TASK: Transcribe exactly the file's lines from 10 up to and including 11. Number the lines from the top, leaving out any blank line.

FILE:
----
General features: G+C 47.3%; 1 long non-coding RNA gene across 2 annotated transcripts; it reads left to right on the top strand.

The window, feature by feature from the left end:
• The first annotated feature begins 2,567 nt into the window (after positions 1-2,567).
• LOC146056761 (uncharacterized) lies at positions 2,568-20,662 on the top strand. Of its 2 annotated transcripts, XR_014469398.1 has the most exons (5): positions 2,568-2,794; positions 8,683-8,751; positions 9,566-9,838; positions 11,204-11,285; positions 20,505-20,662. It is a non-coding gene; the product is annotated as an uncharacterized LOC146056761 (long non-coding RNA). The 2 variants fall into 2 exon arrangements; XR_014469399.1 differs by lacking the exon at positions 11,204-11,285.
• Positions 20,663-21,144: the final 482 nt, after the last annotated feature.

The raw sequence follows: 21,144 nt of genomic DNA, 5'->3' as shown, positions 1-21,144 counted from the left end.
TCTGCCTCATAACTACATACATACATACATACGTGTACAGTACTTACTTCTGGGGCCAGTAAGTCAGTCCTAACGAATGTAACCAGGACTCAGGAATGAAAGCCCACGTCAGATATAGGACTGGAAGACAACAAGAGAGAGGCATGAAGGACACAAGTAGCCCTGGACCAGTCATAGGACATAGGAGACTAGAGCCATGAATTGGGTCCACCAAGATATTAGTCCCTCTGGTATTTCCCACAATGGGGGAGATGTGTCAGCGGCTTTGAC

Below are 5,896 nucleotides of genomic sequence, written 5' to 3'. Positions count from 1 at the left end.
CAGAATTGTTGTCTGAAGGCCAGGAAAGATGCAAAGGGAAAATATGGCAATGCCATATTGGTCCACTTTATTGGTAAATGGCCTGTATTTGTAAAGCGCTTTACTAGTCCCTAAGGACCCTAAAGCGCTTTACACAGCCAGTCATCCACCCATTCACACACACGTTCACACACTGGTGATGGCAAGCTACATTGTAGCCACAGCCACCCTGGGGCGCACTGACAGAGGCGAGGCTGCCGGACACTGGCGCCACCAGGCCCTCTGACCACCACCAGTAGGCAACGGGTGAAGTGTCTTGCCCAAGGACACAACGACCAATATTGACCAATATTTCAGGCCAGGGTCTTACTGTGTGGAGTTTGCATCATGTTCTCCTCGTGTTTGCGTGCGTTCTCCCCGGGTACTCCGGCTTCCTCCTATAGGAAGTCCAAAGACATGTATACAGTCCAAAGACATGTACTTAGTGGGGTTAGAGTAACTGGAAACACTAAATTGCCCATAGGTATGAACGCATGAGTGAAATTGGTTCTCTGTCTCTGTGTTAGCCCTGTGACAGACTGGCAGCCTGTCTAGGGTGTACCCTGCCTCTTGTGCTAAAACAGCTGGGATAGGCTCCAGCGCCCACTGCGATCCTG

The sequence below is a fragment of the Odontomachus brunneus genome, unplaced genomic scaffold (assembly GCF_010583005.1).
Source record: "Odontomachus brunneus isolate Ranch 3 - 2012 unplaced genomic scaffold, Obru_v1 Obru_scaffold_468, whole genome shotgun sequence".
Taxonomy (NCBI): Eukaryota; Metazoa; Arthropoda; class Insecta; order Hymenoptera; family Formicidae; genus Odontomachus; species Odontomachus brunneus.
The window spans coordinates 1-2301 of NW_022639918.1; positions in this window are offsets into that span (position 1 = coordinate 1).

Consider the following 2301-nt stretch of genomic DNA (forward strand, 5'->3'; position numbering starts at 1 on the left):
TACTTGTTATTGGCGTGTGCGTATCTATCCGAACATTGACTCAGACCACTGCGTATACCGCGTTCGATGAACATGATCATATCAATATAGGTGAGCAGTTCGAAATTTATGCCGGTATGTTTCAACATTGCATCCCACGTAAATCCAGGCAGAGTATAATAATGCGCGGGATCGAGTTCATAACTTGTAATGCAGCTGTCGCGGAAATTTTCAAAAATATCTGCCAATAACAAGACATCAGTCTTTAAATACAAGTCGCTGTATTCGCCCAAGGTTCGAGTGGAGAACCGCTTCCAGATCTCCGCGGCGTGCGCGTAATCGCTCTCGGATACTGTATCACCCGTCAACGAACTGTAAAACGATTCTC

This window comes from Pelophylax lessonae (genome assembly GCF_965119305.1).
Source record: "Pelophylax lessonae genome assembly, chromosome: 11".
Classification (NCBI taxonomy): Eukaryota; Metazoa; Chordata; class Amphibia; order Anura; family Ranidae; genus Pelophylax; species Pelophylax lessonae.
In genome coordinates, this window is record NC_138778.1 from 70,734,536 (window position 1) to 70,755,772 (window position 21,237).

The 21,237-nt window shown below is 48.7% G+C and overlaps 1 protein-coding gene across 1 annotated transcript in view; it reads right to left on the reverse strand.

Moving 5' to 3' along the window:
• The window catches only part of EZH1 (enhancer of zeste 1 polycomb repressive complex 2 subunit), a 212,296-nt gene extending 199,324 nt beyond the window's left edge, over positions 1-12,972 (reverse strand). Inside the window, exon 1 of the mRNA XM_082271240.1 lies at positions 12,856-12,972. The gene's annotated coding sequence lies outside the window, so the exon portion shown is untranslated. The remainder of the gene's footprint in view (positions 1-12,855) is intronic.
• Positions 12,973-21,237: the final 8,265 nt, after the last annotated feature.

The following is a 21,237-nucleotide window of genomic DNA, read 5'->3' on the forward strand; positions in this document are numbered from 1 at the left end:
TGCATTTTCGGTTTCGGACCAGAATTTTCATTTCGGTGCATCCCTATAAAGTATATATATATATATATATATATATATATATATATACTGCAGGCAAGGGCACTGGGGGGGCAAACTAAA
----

The sequence below is a fragment of the Odontomachus brunneus genome, unplaced genomic scaffold (assembly GCF_010583005.1).
Source record: "Odontomachus brunneus isolate Ranch 3 - 2012 unplaced genomic scaffold, Obru_v1 Obru_scaffold_468, whole genome shotgun sequence".